Founded in 1992, Nolinor Aviation is an air transportation company specializing in commercial charter flights. Nolinor offers air services across Canada and the United States. The company employs a workforce of 185.

Monday, March 7, 2016

Unsafe working conditions in Alaska Airlines and Menzies Aviation

In the aftermath of an investigation conducted at Sea-Tac International Airport, the Washington Department of Labor and Industries issued citations recently to Alaska Airlines and its ground-handling contractor, Menzies Aviation, for health and safety violations.

Inspectors found "Alaska Airlines did not provide safety devices, safeguards, work practices, processes and the means to make the workplace safe from hazards that were causing, or likely to cause, serious physical harm to Menzies ramp agent employees who handle cargo and passenger baggage for Alaska Airlines at SeaTac Airport."

Menzies was fined $62,000 for 16 violations of state workplace health and safety laws."The vehicles and other equipment we use are often poorly maintained and it has led to injuries. This should not be happening anywhere, much less on public property," said Socrates Bravo, a ramp agent who has worked for Menzies Aviation for more than four years.

Menzies employees filed a complaint with the state's Division of Occupational Safety and Health last summer alleging unsafe vehicles and other ground service equipment "with malfunctioning or deficient engines, brakes, gears, steering, electrical systems and tires, and other safety violations." The workers requested a fleetwide review of all ground service equipment used in the company's operations at Sea-Tac.


"Given the critical nature of the service that we provide, it is unacceptable that we have to deal with brake failures, dangerously worn tires, stalling engines and other unsafe conditions,” said Darius Harris who handles baggage for Menzies.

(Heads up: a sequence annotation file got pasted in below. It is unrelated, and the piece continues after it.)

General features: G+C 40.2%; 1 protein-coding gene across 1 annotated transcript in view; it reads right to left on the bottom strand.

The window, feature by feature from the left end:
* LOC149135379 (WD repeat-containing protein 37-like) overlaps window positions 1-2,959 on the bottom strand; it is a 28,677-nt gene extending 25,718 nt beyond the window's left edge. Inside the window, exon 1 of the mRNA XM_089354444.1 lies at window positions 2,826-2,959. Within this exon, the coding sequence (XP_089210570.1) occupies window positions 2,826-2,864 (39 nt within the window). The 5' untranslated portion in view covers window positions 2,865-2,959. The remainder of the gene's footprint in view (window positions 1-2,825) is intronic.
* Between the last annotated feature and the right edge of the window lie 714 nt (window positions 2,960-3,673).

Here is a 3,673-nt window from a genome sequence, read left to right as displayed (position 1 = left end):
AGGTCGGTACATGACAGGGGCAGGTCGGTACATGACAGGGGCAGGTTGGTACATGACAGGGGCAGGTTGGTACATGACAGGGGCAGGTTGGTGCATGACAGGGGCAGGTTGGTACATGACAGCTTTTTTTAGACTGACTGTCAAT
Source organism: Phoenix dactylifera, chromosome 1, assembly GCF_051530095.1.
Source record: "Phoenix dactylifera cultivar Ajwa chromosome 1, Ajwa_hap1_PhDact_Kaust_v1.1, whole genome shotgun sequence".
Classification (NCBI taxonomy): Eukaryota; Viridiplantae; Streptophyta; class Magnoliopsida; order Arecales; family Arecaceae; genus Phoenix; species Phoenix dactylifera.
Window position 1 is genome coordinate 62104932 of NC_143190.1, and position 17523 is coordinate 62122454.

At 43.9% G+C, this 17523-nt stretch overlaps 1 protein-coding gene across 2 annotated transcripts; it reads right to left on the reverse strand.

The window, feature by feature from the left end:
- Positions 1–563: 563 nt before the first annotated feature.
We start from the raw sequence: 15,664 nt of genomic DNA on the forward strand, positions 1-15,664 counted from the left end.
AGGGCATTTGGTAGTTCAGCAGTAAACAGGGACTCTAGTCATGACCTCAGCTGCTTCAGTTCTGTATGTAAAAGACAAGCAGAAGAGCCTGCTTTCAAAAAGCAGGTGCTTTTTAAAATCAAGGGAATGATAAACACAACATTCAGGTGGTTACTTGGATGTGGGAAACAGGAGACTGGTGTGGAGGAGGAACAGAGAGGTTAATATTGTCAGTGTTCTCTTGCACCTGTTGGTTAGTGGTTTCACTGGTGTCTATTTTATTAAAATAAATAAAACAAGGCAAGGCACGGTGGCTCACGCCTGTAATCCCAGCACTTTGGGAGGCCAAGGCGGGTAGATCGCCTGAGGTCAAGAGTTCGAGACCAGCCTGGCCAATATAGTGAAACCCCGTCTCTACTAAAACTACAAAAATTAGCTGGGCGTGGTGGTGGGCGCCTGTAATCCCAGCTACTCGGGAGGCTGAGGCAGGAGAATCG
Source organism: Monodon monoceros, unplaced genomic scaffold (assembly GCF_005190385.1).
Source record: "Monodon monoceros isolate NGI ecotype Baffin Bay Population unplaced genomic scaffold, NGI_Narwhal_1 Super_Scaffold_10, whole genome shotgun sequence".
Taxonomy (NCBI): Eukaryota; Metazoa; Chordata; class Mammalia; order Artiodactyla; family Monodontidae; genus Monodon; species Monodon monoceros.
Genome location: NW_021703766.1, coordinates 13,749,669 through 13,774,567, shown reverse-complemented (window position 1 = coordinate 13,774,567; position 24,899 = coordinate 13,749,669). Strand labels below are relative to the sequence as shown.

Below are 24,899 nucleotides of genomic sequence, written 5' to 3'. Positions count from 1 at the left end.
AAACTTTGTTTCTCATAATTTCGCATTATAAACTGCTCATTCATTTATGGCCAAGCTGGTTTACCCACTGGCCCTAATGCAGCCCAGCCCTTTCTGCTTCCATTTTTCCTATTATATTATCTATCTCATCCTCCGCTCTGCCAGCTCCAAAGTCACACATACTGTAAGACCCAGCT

"The commissioners need to be mindful of the fact that last year a jury assessed $10 million judgment against the Port in a case filed by a contract worker tragically paralyzed in a ramp accident at Sea-Tac,” said Sergio Salinas, president of Seattle-based SEIU Local 6.

Alaska is the dominant carrier at Sea-Tac; together with Alaska Air's regional carrier Horizon Air, Alaska Air handles just over 50 percent of passengers at the airport.

Alaska Airlines made headlines across the country in April 2015 when one of its flights was forced to make an emergency landing at the Seattle-Tacoma International Airport after passengers heard banging and screams from a ramp agent who was trapped in the plane's cargo hold. Alaska reported the ramp worker, who was not injured, told officials he had fallen asleep in the cargo hold and did not wake up until after takeoff.

Menzies' safety record came under intense scrutiny following a fatal accident at Los Angeles International Airport last year that resulted in the death of Menzies ramp worker Cesar Valenzuela when he was thrown from his tug and pinned under one of the tug's tires. The vehicle did not have seat belts.